Essays On Vampire Literature

Essays On Vampire Literature-43
The Gothic romances of the 18th century, such as the novels of Ann Radcliffe, and the enduringly popular Bram Stoker’s Dracula (1897), sought to recreate feelings of terror and horror for an audience of adult readers.Today, however, most Gothic fiction is being published for, and read by, young people.

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In Gothic novels of the 19th century, monsters were usually wholly “Othered”.

A Victorian-era vampire such as Stoker’s Dracula, for instance was depicted as evil, foreign, and frighteningly different to the British human.

Surprisingly, it has proved to be the ideal genre for exploring the grotesque and frightening aspects of coming of age, and metaphorically representing pressing social issues such as racism and gender inequality.

The phenomenally popular YA genre, targeted at readers between 12 and 18 years old, evolved from realist novels of the 1960s.

This is a crucial moment in Stephenie Meyer’s Twilight novel series, published from 2005 to 2008.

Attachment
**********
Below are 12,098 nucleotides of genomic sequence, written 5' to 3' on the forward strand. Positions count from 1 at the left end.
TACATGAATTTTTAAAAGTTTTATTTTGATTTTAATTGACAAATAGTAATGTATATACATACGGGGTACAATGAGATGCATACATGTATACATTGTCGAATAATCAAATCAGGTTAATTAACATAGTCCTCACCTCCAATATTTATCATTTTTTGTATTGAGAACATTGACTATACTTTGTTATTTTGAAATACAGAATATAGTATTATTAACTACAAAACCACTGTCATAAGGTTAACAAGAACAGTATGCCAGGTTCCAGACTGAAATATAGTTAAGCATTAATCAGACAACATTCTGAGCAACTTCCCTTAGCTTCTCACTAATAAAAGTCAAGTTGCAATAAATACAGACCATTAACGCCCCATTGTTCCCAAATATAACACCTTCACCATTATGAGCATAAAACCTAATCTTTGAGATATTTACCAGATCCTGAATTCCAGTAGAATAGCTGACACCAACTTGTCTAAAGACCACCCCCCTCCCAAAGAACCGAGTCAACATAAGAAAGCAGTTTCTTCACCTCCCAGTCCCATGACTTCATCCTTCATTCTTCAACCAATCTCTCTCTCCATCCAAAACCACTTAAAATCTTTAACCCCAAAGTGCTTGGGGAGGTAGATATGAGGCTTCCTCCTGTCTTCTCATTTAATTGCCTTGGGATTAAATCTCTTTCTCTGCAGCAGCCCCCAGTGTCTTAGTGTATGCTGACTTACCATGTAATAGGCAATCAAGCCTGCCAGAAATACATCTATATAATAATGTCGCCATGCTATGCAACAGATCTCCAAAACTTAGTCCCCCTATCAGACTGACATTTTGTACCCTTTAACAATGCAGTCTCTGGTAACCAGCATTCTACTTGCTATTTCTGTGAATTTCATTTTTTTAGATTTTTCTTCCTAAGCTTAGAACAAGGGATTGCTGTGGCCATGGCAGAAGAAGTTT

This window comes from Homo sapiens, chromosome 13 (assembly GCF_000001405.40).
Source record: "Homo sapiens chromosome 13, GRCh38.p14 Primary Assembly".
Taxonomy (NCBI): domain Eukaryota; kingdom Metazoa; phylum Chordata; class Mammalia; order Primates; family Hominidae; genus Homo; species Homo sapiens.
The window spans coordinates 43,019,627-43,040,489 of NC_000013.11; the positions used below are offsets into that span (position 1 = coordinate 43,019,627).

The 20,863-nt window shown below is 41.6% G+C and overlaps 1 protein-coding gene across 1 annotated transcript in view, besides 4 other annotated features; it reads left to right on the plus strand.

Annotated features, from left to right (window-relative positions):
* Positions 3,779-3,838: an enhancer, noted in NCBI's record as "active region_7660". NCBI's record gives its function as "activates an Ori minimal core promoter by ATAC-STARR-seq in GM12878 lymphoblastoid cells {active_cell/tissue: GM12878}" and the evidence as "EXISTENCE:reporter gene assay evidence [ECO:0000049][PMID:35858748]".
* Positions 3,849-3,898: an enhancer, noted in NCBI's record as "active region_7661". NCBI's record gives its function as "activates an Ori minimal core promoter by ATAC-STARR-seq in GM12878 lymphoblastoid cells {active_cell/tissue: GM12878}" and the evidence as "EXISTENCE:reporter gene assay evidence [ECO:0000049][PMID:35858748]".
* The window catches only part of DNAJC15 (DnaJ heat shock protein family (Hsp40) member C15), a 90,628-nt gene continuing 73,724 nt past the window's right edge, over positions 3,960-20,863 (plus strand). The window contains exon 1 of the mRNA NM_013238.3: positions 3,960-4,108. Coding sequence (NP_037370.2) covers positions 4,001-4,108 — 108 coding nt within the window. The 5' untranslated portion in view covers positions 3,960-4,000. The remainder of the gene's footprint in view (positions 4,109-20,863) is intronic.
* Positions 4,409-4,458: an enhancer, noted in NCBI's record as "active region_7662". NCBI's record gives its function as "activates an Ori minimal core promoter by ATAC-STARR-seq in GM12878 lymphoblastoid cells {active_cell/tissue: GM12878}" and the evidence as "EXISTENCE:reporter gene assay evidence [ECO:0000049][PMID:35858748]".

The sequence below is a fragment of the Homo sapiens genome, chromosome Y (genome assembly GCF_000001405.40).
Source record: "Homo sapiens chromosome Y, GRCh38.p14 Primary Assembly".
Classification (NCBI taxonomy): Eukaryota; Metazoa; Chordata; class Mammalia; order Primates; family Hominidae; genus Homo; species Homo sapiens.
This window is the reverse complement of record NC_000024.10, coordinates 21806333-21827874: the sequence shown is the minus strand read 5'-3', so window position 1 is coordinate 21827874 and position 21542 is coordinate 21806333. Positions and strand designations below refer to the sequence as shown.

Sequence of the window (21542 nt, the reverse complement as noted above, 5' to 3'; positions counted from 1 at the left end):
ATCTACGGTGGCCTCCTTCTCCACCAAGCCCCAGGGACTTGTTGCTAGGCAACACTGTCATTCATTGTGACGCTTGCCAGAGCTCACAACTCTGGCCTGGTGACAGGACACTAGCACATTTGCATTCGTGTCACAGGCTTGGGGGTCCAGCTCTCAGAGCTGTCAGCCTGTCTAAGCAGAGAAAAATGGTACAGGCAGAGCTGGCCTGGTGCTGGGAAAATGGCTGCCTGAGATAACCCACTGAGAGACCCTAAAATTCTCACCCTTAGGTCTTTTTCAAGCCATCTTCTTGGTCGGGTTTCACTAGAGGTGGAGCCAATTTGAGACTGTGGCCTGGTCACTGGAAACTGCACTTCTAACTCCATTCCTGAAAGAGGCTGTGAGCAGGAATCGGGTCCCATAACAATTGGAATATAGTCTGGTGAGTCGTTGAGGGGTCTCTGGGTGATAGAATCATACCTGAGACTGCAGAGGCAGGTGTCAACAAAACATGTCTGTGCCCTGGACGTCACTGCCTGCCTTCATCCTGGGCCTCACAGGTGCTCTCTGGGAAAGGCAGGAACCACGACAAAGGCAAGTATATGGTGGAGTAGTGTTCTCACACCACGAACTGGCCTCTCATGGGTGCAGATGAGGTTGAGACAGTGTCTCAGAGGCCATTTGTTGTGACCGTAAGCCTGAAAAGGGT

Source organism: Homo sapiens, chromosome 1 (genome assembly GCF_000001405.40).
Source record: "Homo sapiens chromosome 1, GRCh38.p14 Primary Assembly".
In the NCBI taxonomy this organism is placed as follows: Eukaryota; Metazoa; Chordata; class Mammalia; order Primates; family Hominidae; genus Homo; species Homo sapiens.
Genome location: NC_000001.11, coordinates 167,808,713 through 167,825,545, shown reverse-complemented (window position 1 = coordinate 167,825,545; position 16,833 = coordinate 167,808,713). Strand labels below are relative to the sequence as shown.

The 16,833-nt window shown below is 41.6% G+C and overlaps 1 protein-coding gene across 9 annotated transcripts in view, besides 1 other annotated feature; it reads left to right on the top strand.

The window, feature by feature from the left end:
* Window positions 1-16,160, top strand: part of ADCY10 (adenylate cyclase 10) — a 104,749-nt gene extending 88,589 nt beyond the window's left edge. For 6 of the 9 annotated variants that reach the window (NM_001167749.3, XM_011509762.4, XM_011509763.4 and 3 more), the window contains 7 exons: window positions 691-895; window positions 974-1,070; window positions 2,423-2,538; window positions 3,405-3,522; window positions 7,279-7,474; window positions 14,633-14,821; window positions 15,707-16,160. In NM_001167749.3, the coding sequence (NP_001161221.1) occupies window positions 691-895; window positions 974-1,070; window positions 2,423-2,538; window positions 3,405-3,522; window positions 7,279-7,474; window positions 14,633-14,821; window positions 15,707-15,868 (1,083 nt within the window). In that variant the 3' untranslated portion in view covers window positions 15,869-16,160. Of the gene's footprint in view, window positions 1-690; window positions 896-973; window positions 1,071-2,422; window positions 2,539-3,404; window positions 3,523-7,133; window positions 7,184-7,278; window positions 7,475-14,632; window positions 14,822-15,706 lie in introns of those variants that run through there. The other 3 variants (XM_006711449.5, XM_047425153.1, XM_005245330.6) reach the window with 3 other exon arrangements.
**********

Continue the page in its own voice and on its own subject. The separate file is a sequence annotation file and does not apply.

Meyer’s books heralded a new, and continuing, wave of Gothic fiction for Young Adult readers, which revisits familiar literary Gothic conventions: ancient, ruined buildings and monstrous supernatural figures like the vampire, werewolf, ghost and witch.Beyond Twilight, some of the most popular YA Gothic series also focus on the “lives” of vampires who are protagonists rather than foes.Richelle Mead’s six-book Vampire Academy (2007-2010), now adapted into a TV series, is about a teenage girl who is a Dhampir (half-human, half-vampire).In each subsequent revival of Gothic fiction, the genre has been reworked and reinvented to address current cultural concerns.In particular, the monsters that haunt the pages of Gothic novels are transformed with shifting fears and anxieties.The novel follows the story of young damphir (half human, half vampire) Rosemarie Hathaway and her best friend, a Moroi, Vasilissa Dragomir.Rose is training to be a "Guardian", a protector of the Moroi, whilst at the same time battling a forbidden attraction for her instructor, Dimitri Belikov.Clare has said that she did not write her series for young adults (and indeed almost half of the readership of YA fiction might be adults).Nevertheless, her teenage protagonists have resonated with readers of the same age.She becomes entangled in a forbidden romance with her instructor as St Vladimir’s Academy, while learning how to defeat evil vampires named Strigoi.The YA Gothic revival has also embraced a wide range of supernatural entities.

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